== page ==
The term logorrh(o)ea is defined by the Oxford English Dictionary Online as “Excessive volubility accompanying some forms of mental illness; also gen., an excessive flow of words, prolixity.” The word is modeled on diarrhea, and the condition is one that seems to afflict some speakers, especially those who are habitually speaking to an audience. In a normal conversation between two people, foisting this habit of excessive loquacity on a single interlocutor assumes the lineaments of a linguistic grotesque and can prove exceedingly fatuous and tiresome, but politesse typically prevents the interlocutor from remarking on this unpleasant habit.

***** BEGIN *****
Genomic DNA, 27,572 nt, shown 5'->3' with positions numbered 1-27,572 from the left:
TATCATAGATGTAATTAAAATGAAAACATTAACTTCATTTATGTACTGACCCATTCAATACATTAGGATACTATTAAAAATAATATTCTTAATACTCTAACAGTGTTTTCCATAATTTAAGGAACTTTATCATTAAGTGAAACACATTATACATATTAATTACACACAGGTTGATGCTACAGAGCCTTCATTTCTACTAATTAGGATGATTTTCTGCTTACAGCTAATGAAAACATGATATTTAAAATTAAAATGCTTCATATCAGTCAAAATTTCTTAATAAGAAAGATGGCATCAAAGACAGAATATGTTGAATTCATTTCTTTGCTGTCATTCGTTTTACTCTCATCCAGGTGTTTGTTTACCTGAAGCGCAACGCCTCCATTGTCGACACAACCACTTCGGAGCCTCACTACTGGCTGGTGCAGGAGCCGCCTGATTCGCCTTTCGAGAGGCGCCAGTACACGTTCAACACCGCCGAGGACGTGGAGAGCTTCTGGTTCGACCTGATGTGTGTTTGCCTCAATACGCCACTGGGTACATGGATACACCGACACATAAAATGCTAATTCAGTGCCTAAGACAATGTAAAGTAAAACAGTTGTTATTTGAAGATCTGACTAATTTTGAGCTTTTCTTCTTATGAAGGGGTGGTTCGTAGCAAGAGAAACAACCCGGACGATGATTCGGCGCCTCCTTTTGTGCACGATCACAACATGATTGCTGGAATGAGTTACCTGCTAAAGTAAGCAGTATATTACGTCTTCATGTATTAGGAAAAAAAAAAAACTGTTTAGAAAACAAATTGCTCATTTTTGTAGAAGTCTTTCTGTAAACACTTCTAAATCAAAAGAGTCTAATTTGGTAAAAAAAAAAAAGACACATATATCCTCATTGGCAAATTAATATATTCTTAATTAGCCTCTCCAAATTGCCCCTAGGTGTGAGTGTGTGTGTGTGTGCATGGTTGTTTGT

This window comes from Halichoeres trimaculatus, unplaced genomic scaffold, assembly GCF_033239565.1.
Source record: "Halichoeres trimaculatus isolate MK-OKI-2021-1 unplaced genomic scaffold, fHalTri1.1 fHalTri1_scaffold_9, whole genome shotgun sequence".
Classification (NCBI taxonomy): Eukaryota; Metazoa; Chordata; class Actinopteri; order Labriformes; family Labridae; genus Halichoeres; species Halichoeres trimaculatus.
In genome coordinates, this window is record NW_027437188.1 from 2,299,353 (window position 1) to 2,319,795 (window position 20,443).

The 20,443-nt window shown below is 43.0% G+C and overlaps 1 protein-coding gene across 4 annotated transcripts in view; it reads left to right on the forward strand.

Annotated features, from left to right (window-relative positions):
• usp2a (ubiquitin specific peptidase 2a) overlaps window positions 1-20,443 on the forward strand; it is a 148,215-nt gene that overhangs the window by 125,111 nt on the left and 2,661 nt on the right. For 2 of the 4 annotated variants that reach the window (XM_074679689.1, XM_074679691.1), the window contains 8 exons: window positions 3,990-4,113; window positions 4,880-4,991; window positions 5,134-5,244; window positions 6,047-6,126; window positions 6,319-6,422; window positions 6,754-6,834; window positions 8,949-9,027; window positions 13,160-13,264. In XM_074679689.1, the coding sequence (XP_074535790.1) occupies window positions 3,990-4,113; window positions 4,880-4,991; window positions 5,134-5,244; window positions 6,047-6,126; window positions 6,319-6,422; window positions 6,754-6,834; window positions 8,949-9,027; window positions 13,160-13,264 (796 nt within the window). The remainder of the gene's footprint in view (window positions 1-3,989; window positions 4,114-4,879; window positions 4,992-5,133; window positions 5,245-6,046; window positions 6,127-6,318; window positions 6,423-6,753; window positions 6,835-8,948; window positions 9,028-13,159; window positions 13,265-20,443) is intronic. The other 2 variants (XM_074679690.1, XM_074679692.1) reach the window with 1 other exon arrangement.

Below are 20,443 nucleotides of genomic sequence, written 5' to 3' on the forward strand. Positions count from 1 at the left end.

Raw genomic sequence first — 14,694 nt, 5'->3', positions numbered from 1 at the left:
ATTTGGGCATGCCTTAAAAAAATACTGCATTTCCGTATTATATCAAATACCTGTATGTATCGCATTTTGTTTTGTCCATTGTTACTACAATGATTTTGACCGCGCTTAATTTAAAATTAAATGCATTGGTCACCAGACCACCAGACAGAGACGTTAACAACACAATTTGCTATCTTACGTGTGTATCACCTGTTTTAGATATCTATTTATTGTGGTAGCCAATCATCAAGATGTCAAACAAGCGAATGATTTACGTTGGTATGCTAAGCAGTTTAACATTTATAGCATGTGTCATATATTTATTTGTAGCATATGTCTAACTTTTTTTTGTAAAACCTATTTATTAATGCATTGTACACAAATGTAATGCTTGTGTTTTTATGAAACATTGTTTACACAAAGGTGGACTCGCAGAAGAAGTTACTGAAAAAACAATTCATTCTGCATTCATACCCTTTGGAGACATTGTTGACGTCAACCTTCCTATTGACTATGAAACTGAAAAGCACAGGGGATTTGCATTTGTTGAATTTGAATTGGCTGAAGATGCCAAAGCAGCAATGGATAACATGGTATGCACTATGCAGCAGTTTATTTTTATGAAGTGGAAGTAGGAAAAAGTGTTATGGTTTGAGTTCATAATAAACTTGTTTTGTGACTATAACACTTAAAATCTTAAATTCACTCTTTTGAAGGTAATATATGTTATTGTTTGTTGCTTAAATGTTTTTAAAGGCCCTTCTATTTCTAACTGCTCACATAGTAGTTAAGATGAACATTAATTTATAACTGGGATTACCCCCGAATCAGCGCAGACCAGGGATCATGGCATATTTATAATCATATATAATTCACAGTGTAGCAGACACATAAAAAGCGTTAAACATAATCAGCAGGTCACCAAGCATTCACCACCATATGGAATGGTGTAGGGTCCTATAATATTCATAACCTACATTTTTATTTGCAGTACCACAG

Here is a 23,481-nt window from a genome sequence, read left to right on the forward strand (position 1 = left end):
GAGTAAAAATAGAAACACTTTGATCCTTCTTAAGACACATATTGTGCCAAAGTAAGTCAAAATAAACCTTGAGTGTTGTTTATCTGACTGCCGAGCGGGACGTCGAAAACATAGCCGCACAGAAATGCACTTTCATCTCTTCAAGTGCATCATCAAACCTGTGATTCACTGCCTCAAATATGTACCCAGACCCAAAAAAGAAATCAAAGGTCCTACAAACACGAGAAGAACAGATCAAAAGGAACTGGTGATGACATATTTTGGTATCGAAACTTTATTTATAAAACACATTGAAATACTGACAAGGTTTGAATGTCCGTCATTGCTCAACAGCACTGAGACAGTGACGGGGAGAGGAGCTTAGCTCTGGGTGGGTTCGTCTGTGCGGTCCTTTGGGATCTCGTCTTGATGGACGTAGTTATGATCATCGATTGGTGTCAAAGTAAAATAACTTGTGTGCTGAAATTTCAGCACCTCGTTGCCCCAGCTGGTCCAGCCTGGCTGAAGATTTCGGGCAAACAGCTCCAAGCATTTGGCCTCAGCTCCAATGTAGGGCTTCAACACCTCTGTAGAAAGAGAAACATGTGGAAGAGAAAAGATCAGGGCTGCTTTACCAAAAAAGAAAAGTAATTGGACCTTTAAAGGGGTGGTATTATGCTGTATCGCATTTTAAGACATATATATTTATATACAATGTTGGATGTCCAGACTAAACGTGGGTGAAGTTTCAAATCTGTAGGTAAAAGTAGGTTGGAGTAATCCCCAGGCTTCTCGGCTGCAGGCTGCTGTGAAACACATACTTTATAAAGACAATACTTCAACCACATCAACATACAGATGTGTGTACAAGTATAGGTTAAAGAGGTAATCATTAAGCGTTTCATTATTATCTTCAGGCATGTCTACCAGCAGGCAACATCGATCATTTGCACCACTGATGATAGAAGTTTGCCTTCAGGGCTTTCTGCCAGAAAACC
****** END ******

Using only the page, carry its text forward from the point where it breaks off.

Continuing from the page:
One forum in which loquacity of this sort is now commonplace is the classical concert hall, where performers and others routinely assume that every piece the audience is about to hear must be preceded by a short lecture on the composer, the players, etc. This was brought home to Y-H-B yesterday afternoon in Manchester Center, Vermont, where the director of a music festival blathered at otiose length before the beginning of a chamber music concert. It was bad enough that he went on interminably, but the form and content of his speech were so painfully ineloquent as to make at least this audience member squirm. The constant repetition of the words “incredible/incredibly” to qualify everything only made the experience incredibly worse.